A Night of Terror, a Haunted Face
By Phil McCombs
This journey, quest, mystery, miracle whatever you want to call it began 31 years ago late on the afternoon of May 16, 1967, in a modest village church in a country that used to be called South Vietnam.
It was a butcher shop in that church. In the fading light, the moans of wounded Marines mingled with the explosions of incoming mortar rounds. Men were dying in one another's arms. Bodies lay on the floor. Shrapnel sprayed the cement walls outside like handfuls of nails hurled by a giant. A few hundred yards away, Marine units struggled in mortal combat with North Vietnamese Army regulars. One 200-man company had 15 killed and 60 wounded in a few hours. Medevac choppers couldn't get in. Wounded and dead were taken to the church.
Inside, crouched in a corner ragged, sweaty, scared a news photographer aimed his Leica at a wounded Marine sitting on the steps near the altar. Their eyes locked.
He seemed to be sitting alone. He was just staring at me. I thought, what a moment to capture on film. I remember earlier being worried about the light coming in through the church windows, it was so bad. I shot at a 15th of a second at f-2.8, wide open. I was up on my knees shooting him, and I only got that one frame, and then everything hit the fan again and we dove for the floor.
Night fell a long, sinister lull punctuated by shouts and confusion at times when the Marines in the church thought they were about to be overrun. Men yelled, "They're coming in! Cover the back door!" Toward dawn the customary time for massed enemy assaults a gunnery sergeant handed the civilian photographer a .45 pistol and two magazines of ammunition. "Here," he said grimly. "You're probably going to need this."
We were in a house of God, and we were going to die. But there was a feeling in that church that if they couldn't survive, they were going to make it count. One guy who was seriously wounded said, "Give me my rifle." I handed it to him and he said, "I'm going to fight until I can't fight any more." He was hanging across a pew, he couldn't even walk. He died.
The feared attack didn't come. At dawn, the handful of survivors who could still walk took the wounded to a tree line near a clearing. They lay in hiding, protected from the blaze of the tropical sun, until medevac choppers finally began arriving one at a time, under fire. The choppers didn't land, but moved slowly at grass-top level. Each time one came in, pairs of able-bodied men carrying casualties dashed from the tree line, hefted the wounded aboard and sprinted back as enemy mortar bursts walked after the departing choppers.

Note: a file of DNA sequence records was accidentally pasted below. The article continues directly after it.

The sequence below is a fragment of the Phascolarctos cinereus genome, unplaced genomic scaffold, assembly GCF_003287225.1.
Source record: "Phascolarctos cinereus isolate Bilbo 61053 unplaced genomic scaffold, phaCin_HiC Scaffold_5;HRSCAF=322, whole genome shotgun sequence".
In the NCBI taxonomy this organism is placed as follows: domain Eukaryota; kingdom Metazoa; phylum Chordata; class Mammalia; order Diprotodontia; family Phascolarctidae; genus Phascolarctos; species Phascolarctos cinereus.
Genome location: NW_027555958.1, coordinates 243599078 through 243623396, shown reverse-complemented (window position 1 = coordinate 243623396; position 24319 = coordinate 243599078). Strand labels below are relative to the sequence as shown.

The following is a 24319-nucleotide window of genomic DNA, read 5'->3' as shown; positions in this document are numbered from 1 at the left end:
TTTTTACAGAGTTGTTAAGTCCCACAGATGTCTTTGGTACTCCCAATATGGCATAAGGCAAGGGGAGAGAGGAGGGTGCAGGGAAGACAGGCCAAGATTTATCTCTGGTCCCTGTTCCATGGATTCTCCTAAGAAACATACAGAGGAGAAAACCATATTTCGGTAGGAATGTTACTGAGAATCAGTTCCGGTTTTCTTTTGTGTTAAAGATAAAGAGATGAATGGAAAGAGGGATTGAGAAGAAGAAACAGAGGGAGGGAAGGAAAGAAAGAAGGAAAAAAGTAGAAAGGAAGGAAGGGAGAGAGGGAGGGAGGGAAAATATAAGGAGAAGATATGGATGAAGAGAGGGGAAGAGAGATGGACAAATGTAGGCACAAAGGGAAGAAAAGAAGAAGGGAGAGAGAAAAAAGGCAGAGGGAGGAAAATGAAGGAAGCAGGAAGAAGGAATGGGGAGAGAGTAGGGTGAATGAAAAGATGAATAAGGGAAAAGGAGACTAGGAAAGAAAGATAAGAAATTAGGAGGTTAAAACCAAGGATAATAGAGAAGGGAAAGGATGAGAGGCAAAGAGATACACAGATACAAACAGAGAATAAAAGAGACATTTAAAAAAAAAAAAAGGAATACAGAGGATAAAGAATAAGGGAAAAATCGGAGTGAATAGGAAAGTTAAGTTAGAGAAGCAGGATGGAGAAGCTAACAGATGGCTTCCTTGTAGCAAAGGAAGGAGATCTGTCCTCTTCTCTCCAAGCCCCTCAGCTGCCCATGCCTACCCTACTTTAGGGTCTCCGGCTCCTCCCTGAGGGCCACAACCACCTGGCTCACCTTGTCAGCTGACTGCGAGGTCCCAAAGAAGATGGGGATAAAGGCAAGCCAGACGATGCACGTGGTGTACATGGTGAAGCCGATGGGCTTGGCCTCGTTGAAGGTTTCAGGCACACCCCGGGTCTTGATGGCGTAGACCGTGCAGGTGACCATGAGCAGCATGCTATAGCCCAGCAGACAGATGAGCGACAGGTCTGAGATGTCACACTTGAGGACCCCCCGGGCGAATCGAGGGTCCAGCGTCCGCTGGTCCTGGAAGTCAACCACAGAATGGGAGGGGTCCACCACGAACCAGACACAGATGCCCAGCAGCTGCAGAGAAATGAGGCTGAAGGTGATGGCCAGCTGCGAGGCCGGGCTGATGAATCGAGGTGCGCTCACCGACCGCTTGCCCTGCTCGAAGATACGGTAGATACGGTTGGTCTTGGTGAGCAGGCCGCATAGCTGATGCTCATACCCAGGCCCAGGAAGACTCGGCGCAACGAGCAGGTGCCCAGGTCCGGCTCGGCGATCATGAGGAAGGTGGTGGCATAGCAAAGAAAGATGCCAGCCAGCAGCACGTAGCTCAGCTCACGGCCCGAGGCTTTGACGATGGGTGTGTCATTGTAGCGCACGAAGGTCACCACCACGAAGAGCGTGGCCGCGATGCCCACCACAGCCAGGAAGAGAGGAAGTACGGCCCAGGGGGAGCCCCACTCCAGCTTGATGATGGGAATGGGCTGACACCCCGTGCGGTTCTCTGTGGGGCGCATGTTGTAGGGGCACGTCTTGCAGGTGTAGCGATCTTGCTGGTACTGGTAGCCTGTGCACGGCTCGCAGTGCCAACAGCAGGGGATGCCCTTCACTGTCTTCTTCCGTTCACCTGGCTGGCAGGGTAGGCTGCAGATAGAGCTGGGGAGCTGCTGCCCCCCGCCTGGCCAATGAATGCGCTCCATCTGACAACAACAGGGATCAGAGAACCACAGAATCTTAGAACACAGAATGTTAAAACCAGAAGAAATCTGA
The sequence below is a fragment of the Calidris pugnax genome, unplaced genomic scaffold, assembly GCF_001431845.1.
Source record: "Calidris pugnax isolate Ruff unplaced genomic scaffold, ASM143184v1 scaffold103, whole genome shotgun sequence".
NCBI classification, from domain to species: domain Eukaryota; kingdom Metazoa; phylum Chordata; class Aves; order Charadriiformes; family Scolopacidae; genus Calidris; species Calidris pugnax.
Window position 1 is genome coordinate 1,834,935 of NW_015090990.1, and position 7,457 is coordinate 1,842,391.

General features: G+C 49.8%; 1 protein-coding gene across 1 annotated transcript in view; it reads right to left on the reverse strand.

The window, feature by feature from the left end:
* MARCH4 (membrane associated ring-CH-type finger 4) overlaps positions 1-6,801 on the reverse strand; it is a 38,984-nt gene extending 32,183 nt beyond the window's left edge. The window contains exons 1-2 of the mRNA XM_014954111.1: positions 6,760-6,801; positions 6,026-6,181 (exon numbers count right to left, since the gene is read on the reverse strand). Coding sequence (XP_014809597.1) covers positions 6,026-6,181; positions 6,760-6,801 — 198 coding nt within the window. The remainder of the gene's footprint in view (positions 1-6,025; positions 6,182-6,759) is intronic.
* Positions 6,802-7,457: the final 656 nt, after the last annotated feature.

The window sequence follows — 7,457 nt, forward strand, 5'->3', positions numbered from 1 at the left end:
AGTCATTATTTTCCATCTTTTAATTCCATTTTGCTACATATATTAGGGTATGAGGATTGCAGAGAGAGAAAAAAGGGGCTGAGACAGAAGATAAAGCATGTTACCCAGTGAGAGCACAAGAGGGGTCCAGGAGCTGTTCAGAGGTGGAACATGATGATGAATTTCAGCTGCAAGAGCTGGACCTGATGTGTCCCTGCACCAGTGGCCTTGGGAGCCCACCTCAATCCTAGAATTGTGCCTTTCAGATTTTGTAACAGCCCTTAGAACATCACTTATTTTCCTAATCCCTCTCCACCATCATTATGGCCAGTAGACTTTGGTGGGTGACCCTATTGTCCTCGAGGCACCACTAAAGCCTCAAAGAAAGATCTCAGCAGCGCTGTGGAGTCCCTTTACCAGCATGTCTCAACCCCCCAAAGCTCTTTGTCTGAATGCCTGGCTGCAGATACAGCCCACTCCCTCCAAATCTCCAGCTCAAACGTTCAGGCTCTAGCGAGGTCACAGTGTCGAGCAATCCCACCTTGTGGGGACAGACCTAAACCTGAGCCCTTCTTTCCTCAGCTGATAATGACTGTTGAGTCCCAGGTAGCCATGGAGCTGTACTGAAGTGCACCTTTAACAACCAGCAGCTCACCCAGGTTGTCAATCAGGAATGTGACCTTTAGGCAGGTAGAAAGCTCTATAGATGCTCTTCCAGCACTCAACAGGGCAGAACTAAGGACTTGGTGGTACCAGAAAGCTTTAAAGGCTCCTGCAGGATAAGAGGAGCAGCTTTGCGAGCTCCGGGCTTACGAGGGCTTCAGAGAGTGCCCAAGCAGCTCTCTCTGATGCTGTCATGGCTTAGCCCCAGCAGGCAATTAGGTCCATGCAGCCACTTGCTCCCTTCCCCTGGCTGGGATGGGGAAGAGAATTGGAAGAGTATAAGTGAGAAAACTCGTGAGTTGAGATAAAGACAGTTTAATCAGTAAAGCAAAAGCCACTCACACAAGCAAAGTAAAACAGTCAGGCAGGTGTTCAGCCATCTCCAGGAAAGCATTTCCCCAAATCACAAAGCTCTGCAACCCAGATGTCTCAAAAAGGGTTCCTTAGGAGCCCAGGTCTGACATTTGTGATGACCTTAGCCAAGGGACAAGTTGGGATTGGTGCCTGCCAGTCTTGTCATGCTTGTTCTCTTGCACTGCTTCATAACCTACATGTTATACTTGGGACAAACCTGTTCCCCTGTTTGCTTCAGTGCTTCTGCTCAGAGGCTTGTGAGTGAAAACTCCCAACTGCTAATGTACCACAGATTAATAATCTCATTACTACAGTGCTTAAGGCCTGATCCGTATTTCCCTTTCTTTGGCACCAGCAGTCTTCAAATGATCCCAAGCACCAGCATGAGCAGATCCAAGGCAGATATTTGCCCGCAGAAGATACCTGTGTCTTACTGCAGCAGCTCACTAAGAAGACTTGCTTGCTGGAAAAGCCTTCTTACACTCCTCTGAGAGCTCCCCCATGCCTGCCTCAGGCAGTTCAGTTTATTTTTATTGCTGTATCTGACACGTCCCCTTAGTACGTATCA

This continued for seven hours.
The photographer and the Marine whose picture he'd taken by the altar teamed up to carry the wounded, facing the gantlet of death together half a dozen times. They bonded, as men do in battle, yet scarcely spoke. Together, they took one of the last choppers out. Landing safely at the large airbase in Da Nang, they said good-bye and went their separate ways.
They never saw one another again.
As happens from time to time, the picture of that Marine which moved over the United Press International photo wire a few days later became famous. It caught the eye of editors and appeared on the front pages of newspapers across the country, including this one. It won contests. Later, it began showing up in books about the war.
There was something about the look on the Marine's face. Something. You can't quite put your finger on it. There's a vulnerability, a kind of startled intimacy that makes you feel just for a moment that you're looking into the soul of that man, into the human heart of battle. Even now, decades later, the picture seems timeless perfectly emblematic of the warrior's weariness, alertness, determination, bravery.
The photographer, busy with other assignments, soon forgot the Marine's name. Years later, in the States, he hung the photograph on his apartment wall. "I dusted that picture for 17 years," the photographer's wife recalls, "and I'd talk to him, I'd talk to the Marine in the picture. I'd say, 'I hope you made it. I wonder where you're living. How many kids do you have? I'll bet you're in California!' He was like a member of the family."
Then one day in 1988, the photographer picked up the phone in his office and heard a strange yet hauntingly familiar voice. A man with a slightly clipped Southern accent and a direct manner was on the line.
"I'm Robert Sutter from Atlanta," he said. "Did you take a picture of my brother, Richard, in Vietnam in 1967?"
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